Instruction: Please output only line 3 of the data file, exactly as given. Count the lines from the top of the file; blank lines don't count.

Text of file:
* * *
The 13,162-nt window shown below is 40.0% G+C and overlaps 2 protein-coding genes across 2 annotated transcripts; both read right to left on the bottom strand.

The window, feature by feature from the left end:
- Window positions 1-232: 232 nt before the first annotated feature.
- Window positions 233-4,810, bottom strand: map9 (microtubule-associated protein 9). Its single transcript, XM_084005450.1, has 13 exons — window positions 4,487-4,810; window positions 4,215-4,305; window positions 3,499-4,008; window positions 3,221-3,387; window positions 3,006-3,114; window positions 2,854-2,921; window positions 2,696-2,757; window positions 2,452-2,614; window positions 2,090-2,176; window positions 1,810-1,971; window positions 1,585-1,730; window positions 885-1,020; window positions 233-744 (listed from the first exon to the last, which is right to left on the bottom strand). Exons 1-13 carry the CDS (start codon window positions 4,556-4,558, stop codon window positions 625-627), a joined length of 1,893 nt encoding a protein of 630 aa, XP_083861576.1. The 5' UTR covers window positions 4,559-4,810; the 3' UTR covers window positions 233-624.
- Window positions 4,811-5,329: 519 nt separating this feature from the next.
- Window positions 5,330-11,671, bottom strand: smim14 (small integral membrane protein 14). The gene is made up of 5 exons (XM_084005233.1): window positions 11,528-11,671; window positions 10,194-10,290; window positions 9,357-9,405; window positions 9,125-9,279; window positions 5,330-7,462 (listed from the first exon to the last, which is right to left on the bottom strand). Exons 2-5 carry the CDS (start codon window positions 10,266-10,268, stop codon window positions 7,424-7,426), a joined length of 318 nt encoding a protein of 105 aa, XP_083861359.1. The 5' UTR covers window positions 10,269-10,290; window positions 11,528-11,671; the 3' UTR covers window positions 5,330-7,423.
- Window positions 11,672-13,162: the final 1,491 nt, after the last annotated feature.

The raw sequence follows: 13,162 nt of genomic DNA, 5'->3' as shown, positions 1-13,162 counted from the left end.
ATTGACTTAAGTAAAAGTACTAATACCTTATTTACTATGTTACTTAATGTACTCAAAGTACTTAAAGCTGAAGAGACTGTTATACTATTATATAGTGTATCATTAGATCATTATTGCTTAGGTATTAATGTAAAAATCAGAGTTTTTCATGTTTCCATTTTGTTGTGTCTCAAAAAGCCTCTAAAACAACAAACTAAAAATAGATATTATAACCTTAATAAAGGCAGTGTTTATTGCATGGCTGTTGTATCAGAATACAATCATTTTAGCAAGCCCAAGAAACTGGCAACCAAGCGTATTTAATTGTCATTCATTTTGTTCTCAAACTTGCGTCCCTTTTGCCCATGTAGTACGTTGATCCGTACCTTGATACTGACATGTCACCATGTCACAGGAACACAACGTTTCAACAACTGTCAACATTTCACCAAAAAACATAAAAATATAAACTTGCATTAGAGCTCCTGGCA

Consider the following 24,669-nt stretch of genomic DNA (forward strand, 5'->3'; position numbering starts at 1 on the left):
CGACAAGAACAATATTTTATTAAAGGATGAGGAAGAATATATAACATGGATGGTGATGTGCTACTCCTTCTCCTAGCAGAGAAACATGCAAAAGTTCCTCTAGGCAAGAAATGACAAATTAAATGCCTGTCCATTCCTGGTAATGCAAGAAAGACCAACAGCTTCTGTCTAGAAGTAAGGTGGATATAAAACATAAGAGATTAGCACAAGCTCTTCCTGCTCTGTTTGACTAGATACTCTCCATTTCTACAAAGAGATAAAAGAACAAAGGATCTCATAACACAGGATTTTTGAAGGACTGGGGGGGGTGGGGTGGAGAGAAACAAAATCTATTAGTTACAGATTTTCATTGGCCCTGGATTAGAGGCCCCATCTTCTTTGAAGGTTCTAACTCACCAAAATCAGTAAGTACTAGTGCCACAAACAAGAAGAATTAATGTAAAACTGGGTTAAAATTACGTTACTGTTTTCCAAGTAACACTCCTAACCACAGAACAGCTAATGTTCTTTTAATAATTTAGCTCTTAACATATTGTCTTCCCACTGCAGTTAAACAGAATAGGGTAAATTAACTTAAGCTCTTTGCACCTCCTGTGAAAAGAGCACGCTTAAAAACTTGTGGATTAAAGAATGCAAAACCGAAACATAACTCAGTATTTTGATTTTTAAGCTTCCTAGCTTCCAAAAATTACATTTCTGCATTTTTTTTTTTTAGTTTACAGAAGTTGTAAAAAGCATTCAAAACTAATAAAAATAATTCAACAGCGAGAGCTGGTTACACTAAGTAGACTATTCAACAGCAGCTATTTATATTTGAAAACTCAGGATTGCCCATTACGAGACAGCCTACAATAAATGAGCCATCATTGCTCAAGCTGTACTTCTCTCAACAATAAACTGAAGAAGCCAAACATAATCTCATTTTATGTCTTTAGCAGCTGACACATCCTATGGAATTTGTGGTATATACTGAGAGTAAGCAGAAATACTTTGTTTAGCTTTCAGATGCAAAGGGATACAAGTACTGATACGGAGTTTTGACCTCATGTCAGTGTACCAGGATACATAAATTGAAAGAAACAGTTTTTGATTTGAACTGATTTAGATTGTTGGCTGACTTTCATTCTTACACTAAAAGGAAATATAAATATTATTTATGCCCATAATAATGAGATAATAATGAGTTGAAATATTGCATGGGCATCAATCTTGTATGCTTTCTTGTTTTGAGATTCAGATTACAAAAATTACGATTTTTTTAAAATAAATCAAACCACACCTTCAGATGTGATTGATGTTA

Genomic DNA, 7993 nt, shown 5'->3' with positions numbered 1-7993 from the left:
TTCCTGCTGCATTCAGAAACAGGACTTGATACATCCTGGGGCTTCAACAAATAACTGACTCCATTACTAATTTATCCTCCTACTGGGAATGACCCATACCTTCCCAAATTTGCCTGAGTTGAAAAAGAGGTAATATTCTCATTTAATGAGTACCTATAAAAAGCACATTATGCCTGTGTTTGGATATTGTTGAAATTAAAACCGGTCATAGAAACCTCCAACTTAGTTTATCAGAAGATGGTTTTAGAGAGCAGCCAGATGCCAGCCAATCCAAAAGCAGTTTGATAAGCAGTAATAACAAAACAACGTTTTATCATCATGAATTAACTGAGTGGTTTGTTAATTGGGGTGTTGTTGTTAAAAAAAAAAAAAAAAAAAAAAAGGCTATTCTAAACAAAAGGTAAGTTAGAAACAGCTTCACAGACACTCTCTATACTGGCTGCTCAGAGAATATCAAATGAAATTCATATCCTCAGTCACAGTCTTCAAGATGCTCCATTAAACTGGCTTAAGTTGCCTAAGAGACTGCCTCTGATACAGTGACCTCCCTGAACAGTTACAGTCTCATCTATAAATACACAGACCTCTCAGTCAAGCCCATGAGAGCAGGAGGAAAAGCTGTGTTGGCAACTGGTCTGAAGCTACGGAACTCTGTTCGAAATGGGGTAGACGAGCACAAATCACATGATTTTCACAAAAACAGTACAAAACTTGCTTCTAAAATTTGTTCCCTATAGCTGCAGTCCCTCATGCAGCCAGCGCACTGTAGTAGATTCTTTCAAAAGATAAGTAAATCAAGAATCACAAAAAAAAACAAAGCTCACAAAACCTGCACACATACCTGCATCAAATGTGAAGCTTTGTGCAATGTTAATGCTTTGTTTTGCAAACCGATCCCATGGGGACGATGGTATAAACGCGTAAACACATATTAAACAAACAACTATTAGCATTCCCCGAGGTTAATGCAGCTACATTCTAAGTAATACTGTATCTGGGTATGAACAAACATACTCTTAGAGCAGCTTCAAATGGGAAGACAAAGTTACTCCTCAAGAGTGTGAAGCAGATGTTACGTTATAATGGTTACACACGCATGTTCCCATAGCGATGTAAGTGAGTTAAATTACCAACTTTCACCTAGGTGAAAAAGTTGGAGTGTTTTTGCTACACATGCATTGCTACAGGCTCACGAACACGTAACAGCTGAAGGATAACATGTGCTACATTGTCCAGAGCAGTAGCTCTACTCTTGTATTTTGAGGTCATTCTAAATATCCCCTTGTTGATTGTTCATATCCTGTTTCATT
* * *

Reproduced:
- Window positions 1-232: 232 nt before the first annotated feature.